Simply establishing a constant state of challenge turns out not to be effective for long. Instead, the ideal situation, flow-channel-wise, is to keep the game player or reader moving within a tolerable range of new challenge and acquired skill — or, as Csikszentmihalyi puts it, between anxiety and boredom.

A child might be challenged by playing tic-tac-toe, for instance; but once someone learns how to win or force a draw every time, the game holds less interest. Books of sudoku and crossword puzzles are often labeled easy, medium, or hard because few people will pay for a book of puzzles they can’t do, and not many more will spend time with puzzles that are too simple. With a game like chess, new players might have trouble remembering how the different pieces move; after that, the level of difficulty changes with the opponents they play.

flowchannel2

A similar mechanism is at work in the game of narrative:

This cycle of satisfaction and frustration is familiar to every writer. We write sentences or drafts that disappoint us, and we feel frustrated. But then a sentence or paragraph or image delights us, and that success encourages us to continue. If we never felt pleasure from anything we wrote, we’d stop; but if we were completely satisfied, if we didn’t feel the urge to move beyond what we have accomplished or to take on a new challenge, we’d lose interest.

This is essentially what Zadie Smith captured in the last of her ten rules of writing: “Resign yourself to the lifelong sadness that comes from never ­being satisfied.” Except the sadness is simultaneously a stimulant for the satisfaction, for both reader and writer. Turchi captures this elegantly:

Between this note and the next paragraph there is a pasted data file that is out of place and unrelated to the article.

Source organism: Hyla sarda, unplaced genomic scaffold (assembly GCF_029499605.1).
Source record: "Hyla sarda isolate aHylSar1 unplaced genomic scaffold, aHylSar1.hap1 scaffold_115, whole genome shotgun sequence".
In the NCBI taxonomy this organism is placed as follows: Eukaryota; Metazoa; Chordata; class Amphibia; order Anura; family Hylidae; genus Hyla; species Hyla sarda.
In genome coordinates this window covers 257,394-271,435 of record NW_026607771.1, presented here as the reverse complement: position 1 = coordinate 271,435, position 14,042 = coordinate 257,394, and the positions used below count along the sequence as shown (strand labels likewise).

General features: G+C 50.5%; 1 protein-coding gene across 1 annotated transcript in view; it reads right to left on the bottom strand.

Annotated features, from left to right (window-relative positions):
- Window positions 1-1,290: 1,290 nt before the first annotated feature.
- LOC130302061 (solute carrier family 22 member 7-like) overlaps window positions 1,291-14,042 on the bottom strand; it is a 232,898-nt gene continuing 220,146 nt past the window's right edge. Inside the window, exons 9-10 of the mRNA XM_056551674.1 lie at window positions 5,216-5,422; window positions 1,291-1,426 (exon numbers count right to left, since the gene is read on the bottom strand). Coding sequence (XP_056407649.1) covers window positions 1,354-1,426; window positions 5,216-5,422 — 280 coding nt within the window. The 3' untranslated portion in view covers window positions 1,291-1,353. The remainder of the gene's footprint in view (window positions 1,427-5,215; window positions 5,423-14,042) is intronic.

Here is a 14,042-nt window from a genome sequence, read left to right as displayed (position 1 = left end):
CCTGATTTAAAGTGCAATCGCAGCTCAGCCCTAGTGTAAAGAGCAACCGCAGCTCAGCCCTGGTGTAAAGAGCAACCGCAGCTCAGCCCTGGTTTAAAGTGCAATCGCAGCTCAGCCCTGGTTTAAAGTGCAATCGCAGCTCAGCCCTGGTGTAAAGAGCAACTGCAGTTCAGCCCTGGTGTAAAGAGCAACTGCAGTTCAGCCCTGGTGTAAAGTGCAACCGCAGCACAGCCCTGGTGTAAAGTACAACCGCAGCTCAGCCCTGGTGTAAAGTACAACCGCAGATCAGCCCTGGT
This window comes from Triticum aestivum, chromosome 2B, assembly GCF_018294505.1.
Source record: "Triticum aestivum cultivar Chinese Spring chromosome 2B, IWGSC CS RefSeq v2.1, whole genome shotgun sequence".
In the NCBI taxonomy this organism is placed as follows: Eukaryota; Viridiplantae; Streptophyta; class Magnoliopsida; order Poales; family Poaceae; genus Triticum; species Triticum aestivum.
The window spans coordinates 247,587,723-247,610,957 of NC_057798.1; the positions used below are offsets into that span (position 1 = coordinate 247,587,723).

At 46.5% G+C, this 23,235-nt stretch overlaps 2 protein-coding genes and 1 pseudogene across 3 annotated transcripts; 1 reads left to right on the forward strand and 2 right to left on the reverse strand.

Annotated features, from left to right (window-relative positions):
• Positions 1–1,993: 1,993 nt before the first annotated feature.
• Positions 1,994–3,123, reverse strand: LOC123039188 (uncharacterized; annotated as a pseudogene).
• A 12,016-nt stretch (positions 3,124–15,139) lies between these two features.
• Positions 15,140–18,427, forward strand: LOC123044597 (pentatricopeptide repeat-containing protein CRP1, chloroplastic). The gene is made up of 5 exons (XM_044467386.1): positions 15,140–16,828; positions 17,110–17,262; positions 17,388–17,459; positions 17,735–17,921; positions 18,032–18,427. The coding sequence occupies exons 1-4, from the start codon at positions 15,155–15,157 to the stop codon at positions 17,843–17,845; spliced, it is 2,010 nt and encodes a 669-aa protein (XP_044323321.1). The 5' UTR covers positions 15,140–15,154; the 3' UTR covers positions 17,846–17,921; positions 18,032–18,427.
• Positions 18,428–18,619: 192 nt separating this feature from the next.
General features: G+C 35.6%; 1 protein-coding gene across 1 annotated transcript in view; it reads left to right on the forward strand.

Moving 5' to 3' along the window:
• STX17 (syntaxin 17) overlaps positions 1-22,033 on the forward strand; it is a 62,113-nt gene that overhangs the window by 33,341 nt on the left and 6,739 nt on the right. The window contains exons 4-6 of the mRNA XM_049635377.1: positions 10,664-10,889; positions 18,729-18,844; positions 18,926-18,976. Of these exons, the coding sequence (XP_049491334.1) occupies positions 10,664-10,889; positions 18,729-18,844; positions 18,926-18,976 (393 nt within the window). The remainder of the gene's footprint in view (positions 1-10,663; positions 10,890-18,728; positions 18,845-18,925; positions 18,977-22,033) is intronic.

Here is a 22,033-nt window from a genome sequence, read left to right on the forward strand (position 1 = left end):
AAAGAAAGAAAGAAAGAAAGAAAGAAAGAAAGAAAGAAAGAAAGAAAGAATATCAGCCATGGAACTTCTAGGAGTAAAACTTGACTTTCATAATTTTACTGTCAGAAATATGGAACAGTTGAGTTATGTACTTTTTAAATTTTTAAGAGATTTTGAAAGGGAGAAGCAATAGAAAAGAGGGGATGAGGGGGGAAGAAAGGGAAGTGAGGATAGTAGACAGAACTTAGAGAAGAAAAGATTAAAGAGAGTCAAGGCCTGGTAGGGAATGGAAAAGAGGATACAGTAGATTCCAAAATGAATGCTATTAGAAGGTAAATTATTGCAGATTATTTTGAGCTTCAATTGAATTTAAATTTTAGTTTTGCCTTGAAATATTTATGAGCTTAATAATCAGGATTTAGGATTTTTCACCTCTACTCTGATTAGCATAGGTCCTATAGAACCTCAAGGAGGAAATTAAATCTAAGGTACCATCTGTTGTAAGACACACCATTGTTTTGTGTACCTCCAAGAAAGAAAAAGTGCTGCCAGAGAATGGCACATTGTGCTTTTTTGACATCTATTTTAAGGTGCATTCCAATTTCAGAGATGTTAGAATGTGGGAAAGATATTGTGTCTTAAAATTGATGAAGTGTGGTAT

Most serious poetry and fiction is unlike a game in that it doesn’t intend to become increasingly difficult, but it is like a game in that we want the reader to be engaged and to experience some combination of intrigue, delight, challenge, surprise, provocation, and satisfaction. The ideal reading experience might be comparable to that flow state. The books that give us the most pleasure, the deepest pleasure, combine uncertainty and satisfaction, tension and release.

Returning to Schell’s theories of game design, Turchi relates the basic paradigm to writing:

It isn’t enough for the story to be somewhere in between too hard and too easy; ideally, the story will provide the reader an ongoing series of challenges and satisfactions.

 

He illustrates the interplay between challenge and satisfaction with a befitting metaphor: